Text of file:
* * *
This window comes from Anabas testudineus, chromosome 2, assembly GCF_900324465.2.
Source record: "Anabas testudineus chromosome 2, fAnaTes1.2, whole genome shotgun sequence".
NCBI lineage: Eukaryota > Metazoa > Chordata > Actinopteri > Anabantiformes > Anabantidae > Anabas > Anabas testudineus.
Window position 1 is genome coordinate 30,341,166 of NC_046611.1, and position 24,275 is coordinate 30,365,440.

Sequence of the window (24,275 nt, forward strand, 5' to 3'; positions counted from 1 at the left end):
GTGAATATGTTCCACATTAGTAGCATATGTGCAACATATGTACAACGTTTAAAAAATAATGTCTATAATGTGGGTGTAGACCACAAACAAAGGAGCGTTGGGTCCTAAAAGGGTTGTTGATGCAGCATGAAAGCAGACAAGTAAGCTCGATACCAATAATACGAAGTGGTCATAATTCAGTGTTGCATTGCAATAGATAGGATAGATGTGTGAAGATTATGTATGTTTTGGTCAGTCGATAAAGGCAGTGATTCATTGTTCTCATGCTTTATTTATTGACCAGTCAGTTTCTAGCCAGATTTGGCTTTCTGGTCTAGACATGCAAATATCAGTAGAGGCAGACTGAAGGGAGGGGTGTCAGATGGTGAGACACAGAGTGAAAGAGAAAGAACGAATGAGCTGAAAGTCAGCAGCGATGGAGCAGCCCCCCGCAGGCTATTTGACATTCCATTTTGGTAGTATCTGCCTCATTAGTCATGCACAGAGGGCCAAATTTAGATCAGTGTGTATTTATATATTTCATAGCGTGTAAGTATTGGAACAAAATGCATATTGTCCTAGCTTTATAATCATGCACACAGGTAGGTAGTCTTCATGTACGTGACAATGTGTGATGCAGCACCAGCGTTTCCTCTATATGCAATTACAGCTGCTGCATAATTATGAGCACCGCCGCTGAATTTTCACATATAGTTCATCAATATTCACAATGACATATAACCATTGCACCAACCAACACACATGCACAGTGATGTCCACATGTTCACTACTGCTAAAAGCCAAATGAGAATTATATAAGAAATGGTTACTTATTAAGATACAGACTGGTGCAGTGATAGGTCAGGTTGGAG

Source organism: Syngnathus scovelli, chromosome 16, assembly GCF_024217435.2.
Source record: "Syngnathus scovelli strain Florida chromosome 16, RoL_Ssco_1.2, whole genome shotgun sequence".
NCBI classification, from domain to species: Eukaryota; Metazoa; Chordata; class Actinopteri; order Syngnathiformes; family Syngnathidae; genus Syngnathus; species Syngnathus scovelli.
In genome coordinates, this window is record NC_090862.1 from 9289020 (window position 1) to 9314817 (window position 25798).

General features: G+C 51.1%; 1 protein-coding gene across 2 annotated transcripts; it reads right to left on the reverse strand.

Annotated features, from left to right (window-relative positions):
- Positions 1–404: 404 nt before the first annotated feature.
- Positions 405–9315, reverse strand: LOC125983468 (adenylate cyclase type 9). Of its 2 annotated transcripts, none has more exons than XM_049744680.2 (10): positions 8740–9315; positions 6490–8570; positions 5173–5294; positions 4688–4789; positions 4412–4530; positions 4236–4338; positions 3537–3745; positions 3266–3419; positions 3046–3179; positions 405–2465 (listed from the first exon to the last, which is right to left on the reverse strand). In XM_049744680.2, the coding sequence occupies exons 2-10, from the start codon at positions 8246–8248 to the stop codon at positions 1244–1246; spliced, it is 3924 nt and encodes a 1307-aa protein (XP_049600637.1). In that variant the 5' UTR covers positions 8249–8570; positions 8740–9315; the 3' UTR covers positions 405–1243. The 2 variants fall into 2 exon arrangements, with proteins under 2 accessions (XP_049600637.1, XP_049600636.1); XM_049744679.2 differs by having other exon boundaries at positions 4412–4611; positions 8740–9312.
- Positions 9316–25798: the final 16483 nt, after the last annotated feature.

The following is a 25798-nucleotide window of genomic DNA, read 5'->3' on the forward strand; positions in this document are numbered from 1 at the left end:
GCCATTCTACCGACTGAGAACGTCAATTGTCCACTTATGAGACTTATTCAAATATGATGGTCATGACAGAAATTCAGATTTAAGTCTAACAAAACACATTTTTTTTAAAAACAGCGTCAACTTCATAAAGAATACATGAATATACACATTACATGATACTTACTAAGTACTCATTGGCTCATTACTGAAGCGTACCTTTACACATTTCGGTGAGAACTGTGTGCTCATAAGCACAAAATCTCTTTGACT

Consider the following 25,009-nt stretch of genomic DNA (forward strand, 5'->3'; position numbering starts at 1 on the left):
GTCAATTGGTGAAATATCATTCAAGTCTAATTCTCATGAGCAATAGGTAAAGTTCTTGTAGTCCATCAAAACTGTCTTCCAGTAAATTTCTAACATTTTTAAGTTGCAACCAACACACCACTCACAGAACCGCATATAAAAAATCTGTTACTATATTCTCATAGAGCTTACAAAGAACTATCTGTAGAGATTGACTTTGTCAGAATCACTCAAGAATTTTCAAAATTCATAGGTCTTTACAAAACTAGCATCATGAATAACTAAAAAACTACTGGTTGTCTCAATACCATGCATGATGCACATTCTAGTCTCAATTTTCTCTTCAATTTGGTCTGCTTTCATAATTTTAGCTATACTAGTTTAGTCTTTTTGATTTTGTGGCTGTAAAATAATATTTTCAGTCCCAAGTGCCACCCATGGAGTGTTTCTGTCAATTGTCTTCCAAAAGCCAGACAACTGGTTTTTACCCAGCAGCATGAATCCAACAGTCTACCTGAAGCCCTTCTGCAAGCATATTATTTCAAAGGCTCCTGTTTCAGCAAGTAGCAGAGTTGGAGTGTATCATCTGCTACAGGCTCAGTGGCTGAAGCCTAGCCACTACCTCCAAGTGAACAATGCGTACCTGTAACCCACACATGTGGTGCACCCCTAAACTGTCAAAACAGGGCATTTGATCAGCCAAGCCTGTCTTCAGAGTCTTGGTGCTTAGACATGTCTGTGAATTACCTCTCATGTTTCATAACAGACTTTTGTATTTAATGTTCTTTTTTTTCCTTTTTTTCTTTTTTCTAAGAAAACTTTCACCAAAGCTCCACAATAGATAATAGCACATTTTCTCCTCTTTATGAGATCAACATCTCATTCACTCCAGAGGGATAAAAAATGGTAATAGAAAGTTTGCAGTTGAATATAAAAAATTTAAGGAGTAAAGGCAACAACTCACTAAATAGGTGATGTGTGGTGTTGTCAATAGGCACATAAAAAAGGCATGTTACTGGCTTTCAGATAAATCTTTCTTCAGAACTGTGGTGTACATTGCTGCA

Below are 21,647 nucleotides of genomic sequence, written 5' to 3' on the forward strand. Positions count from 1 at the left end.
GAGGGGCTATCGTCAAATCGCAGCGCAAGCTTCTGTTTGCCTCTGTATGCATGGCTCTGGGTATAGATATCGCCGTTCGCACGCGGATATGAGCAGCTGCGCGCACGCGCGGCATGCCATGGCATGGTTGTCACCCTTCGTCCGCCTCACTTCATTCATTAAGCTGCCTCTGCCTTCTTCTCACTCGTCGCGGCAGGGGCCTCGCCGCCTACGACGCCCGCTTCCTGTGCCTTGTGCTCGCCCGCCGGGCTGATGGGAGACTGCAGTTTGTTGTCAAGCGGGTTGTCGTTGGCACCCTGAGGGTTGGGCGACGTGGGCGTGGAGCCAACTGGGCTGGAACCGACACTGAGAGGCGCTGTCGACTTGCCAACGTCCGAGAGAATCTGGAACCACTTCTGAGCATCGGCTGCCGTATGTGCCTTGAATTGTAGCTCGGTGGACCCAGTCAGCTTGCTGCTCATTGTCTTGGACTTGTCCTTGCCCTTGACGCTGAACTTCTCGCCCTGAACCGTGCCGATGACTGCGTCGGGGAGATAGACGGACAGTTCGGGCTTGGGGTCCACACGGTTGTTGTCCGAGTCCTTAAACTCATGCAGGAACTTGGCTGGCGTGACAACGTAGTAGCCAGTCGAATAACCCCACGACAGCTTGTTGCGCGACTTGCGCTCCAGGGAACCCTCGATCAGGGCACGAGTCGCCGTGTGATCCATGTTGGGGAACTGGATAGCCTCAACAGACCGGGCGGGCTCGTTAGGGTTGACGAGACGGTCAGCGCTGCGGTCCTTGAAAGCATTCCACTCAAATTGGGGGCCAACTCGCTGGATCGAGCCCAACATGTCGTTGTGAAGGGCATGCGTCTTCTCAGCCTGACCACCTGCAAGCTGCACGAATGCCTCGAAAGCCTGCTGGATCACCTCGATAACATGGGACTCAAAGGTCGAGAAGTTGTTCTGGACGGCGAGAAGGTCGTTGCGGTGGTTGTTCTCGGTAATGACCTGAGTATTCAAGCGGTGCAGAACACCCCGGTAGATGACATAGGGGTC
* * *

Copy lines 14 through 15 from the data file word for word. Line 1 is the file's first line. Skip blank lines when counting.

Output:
- Positions 405–9315, reverse strand: LOC125983468 (adenylate cyclase type 9). Of its 2 annotated transcripts, none has more exons than XM_049744680.2 (10): positions 8740–9315; positions 6490–8570; positions 5173–5294; positions 4688–4789; positions 4412–4530; positions 4236–4338; positions 3537–3745; positions 3266–3419; positions 3046–3179; positions 405–2465 (listed from the first exon to the last, which is right to left on the reverse strand). In XM_049744680.2, the coding sequence occupies exons 2-10, from the start codon at positions 8246–8248 to the stop codon at positions 1244–1246; spliced, it is 3924 nt and encodes a 1307-aa protein (XP_049600637.1). In that variant the 5' UTR covers positions 8249–8570; positions 8740–9315; the 3' UTR covers positions 405–1243. The 2 variants fall into 2 exon arrangements, with proteins under 2 accessions (XP_049600637.1, XP_049600636.1); XM_049744679.2 differs by having other exon boundaries at positions 4412–4611; positions 8740–9312.
- Positions 9316–25798: the final 16483 nt, after the last annotated feature.